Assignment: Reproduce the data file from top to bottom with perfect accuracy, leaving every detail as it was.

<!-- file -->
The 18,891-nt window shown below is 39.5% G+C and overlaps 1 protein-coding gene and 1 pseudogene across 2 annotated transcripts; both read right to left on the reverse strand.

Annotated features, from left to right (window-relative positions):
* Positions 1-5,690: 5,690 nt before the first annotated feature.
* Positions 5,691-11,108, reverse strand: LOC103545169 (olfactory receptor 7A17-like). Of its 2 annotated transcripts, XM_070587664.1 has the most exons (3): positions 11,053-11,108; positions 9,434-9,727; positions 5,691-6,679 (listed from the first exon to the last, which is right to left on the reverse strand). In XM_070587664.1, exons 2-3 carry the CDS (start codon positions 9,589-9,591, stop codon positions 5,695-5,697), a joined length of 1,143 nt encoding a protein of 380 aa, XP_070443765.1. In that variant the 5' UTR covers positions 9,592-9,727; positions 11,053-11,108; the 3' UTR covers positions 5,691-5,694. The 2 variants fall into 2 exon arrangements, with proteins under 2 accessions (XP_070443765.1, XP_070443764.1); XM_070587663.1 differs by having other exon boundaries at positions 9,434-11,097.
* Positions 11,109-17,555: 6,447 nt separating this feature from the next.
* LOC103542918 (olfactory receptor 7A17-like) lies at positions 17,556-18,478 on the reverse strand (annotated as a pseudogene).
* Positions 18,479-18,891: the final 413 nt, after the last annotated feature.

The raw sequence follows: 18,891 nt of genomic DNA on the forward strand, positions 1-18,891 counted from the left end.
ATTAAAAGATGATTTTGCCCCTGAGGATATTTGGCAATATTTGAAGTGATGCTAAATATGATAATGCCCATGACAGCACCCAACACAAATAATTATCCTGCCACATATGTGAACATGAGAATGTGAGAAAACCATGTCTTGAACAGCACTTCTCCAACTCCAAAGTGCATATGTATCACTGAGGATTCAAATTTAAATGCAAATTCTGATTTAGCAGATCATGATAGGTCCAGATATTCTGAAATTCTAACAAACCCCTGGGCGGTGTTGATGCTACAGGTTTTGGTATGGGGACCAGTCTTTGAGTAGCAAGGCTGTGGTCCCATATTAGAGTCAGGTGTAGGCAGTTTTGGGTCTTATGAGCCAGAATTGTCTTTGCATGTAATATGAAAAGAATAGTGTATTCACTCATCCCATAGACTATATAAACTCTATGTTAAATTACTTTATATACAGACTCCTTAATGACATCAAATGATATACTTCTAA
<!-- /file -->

The 18,891-nt window shown below is 39.5% G+C and overlaps 1 protein-coding gene and 1 pseudogene across 2 annotated transcripts; both read right to left on the reverse strand.

Annotated features, from left to right (window-relative positions):
* Positions 1-5,690: 5,690 nt before the first annotated feature.
* Positions 5,691-11,108, reverse strand: LOC103545169 (olfactory receptor 7A17-like). Of its 2 annotated transcripts, XM_070587664.1 has the most exons (3): positions 11,053-11,108; positions 9,434-9,727; positions 5,691-6,679 (listed from the first exon to the last, which is right to left on the reverse strand). In XM_070587664.1, exons 2-3 carry the CDS (start codon positions 9,589-9,591, stop codon positions 5,695-5,697), a joined length of 1,143 nt encoding a protein of 380 aa, XP_070443765.1. In that variant the 5' UTR covers positions 9,592-9,727; positions 11,053-11,108; the 3' UTR covers positions 5,691-5,694. The 2 variants fall into 2 exon arrangements, with proteins under 2 accessions (XP_070443765.1, XP_070443764.1); XM_070587663.1 differs by having other exon boundaries at positions 9,434-11,097.
* Positions 11,109-17,555: 6,447 nt separating this feature from the next.
* LOC103542918 (olfactory receptor 7A17-like) lies at positions 17,556-18,478 on the reverse strand (annotated as a pseudogene).
* Positions 18,479-18,891: the final 413 nt, after the last annotated feature.

The raw sequence follows: 18,891 nt of genomic DNA on the forward strand, positions 1-18,891 counted from the left end.
ATTAAAAGATGATTTTGCCCCTGAGGATATTTGGCAATATTTGAAGTGATGCTAAATATGATAATGCCCATGACAGCACCCAACACAAATAATTATCCTGCCACATATGTGAACATGAGAATGTGAGAAAACCATGTCTTGAACAGCACTTCTCCAACTCCAAAGTGCATATGTATCACTGAGGATTCAAATTTAAATGCAAATTCTGATTTAGCAGATCATGATAGGTCCAGATATTCTGAAATTCTAACAAACCCCTGGGCGGTGTTGATGCTACAGGTTTTGGTATGGGGACCAGTCTTTGAGTAGCAAGGCTGTGGTCCCATATTAGAGTCAGGTGTAGGCAGTTTTGGGTCTTATGAGCCAGAATTGTCTTTGCATGTAATATGAAAAGAATAGTGTATTCACTCATCCCATAGACTATATAAACTCTATGTTAAATTACTTTATATACAGACTCCTTAATGACATCAAATGATATACTTCTAA